As a young girl, Pat Schneider would watch her father and brothers use a forge and welding tools in the garage of their home.
“My father was a very artistic man,” she said. “He would use it and I would watch.
“Then my brothers would use it and I would watch.”
Now, several decades later, Schneider’s interest in welding has led her to seek training in the craft, and create her own pieces.
According to Schneider, she would not have been able to learn to weld without East Central College’s Community Education program. She explained that the Creative Metal Works course she took Oct. 2-3 set the stage for her to learn skills she could take home to her garden.
“I have always been artistic,” she said, “and I have always enjoyed to do artistic type things in the garden.”
A few years ago Schneider, who lives outside Pacific with her husband Joe, looked into courses to incorporate welding into her garden.
“I thought I would take a class, but everything I found was very specific to a career and I didn’t need to know that much,” she said.
Schneider, who retired from a job in finance 35 years ago, told her friend Bridgette Kelch, ECC Foundation executive director, about her interest in a welding course but noted that she did not need a full semester worth of instruction.
Fast forward to late summer 2020 when Kelch emailed Schneider about the Creative Welding course offered at ECC.
“I thought, ‘this is it!’ ” Schneider remembered. “It is going to happen.”
Despite her eagerness, the class was delayed because Schneider was the only person to sign up. However, she recruited two friends, her neighbors Rick and Mary Wimmer-Brown, who jumped at the chance to take the class.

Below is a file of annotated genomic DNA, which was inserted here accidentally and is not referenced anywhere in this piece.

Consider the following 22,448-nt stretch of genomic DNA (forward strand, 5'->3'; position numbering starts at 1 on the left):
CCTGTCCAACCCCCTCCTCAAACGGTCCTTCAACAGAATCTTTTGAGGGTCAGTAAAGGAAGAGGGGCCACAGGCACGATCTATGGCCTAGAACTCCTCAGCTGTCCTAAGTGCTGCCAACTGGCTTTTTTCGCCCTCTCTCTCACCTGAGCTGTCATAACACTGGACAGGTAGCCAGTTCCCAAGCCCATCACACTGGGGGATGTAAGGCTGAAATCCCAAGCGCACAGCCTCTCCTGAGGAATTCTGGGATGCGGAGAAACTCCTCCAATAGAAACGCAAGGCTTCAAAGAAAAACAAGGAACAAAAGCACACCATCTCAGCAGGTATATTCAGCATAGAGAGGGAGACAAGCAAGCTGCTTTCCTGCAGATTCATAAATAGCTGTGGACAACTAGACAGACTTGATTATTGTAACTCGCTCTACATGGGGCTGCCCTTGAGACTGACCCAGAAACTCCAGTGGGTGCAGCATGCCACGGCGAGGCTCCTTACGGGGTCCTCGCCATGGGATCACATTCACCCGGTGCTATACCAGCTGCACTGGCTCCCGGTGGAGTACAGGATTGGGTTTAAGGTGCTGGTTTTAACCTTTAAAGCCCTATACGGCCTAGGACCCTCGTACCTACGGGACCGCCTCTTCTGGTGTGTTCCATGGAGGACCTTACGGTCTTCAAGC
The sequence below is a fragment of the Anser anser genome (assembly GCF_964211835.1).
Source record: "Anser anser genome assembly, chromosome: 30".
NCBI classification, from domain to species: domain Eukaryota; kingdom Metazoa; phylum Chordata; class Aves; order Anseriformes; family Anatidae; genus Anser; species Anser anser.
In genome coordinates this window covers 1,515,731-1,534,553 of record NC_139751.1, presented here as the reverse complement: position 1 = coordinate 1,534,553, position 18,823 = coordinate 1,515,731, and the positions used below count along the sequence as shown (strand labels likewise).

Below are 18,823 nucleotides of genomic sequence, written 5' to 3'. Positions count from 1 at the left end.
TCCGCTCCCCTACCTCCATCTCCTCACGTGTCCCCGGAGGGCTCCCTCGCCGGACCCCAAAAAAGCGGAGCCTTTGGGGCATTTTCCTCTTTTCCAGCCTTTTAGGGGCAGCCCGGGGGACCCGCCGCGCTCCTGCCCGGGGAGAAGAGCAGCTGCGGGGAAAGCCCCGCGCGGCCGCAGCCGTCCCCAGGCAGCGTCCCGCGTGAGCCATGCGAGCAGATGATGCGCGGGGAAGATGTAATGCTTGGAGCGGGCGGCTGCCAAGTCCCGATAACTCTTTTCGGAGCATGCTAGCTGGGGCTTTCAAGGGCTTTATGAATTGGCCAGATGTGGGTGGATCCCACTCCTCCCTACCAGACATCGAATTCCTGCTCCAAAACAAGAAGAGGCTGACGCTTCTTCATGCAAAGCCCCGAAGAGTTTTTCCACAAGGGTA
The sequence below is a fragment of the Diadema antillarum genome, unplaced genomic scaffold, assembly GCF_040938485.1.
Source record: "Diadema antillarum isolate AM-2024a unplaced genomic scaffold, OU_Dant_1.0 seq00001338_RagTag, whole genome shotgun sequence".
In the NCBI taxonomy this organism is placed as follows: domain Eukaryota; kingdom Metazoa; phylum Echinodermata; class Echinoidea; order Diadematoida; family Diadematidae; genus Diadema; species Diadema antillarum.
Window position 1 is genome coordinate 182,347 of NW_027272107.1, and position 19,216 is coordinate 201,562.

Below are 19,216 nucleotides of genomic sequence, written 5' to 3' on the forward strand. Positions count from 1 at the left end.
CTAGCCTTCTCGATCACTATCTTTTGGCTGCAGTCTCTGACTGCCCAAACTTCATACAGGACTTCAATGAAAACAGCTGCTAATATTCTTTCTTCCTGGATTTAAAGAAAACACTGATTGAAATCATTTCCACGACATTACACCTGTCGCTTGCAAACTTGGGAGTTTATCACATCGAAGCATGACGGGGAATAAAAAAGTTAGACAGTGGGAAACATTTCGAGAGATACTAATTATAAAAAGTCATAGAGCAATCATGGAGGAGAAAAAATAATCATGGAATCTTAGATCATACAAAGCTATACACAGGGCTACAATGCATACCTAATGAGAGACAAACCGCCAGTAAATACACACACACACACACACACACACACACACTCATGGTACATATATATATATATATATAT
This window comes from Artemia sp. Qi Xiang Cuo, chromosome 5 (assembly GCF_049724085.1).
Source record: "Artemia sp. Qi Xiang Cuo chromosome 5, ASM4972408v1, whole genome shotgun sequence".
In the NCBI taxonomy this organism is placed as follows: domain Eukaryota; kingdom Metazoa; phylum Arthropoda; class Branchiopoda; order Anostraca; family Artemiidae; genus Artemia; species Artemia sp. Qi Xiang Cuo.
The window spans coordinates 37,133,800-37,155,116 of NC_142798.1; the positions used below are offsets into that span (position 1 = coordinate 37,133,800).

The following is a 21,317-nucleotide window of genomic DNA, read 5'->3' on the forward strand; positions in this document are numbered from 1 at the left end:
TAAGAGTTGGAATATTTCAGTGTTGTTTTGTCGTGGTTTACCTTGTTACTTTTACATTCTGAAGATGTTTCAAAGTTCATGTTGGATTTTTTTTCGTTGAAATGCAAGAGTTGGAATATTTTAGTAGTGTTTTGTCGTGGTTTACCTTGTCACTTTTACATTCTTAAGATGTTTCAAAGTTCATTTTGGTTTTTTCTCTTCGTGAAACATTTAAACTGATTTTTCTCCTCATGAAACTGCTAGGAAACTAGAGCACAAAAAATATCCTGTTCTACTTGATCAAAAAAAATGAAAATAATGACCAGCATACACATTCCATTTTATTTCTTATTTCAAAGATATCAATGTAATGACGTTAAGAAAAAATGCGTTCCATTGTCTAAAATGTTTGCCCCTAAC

“I could tell they would be a good fit,” Schneider said. “They are artistic, garden and they love the outdoors.”
She added that both Schneider and Wimmer-Brown households own welders, but they didn’t yet know how to use them.
Schneider and the Wimmer-Browns were the only three students in the Creative Welding class that was taught by Bobby Bland, welding program coordinator.
According to Schneider, the first day of class addressed safety and how to use the equipment. She noted that Bland also taught the students how to use the equipment they had at home, which was different than welding equipment used at ECC.
“That was important. Not only were we learning the equipment we were using in class, but we were also learning the equipment at home and how it works,” she said.
Schneider added that Bland stressed safety and patience.
“It was a great first day learning the basics of welding,” she said.
On the second day, Schneider explained that the students learned to use additional equipment and techniques, such as cutting and coloring metal.
“Bobby was very patient — allowing us to make mistakes and then fix them,” she said, “which is so important.”
In the afternoon of the second day, Schneider worked with Bland to make her own art piece — a falcon, based on the ECC mascot.
Schneider used a cut out, put it on metal and etched out the shape of the falcon. She made the cuts and colored it blue by making adjustments to the equipment and the welding techniques.
“I used metal to make a stand and a holder and then welded all of the pieces together,” she said. “I had a piece I thought was done extraordinarily well.
“It took a lot of patience,” she added. “Bobby was a great instructor and I highly recommend him for that class.”
Schneider said she enjoyed the class so much, that she left her welded falcon for others to see at ECC’s Business and Industry Center (BIC), where the class was taught.
“I want people to see it and maybe they will decide to take the class, and hopefully make something for themselves,” she said.
The Creative Metal Works course was taught through ECC’S Center for Workforce Development.
To learn more about the welding program and other programs offered, visit www.eastcentral.edu/cwd/community-education/.